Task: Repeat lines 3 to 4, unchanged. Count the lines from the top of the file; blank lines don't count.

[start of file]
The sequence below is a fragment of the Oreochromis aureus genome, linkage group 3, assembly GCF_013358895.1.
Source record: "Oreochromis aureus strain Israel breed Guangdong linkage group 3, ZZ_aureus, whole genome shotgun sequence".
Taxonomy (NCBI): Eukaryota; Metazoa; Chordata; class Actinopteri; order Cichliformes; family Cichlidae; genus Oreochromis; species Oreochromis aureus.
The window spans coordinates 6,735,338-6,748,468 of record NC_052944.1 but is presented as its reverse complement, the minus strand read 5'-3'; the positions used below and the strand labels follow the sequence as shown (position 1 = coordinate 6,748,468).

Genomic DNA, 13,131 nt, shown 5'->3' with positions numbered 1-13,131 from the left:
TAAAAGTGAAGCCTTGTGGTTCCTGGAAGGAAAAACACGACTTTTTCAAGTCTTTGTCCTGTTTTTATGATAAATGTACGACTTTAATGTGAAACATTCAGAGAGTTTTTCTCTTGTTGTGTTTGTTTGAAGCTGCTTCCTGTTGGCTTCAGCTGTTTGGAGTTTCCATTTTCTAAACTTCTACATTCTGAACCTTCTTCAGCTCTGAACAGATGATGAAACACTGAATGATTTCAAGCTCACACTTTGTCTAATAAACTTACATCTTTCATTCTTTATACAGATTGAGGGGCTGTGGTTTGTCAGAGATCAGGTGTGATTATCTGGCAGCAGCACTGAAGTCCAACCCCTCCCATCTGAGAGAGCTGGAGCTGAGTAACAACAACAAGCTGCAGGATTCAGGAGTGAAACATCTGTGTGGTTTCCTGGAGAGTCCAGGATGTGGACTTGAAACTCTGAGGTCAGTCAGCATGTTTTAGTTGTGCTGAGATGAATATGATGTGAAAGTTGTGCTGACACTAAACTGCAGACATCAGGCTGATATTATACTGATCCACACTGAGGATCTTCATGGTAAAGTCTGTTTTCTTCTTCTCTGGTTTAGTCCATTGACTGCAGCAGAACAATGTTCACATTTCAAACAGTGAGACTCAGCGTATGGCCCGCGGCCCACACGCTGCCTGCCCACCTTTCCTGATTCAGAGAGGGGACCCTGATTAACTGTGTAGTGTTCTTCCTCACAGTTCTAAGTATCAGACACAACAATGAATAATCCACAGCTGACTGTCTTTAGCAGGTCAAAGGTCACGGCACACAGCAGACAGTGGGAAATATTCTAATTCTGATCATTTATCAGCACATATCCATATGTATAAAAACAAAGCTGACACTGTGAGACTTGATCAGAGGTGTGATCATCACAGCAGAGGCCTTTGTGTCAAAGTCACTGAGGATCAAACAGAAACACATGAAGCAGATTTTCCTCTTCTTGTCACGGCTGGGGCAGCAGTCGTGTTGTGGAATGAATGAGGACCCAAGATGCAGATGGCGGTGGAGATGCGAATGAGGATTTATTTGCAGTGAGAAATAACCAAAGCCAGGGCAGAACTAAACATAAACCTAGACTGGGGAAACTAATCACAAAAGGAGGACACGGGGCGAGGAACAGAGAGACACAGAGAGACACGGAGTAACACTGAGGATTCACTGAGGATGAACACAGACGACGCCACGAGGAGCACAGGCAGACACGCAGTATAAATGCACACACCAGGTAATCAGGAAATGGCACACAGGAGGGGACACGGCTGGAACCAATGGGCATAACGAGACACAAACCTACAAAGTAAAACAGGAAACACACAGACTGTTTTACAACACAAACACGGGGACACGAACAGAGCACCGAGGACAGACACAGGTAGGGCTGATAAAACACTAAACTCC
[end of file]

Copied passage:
Taxonomy (NCBI): Eukaryota; Metazoa; Chordata; class Actinopteri; order Cichliformes; family Cichlidae; genus Oreochromis; species Oreochromis aureus.
The window spans coordinates 6,735,338-6,748,468 of record NC_052944.1 but is presented as its reverse complement, the minus strand read 5'-3'; the positions used below and the strand labels follow the sequence as shown (position 1 = coordinate 6,748,468).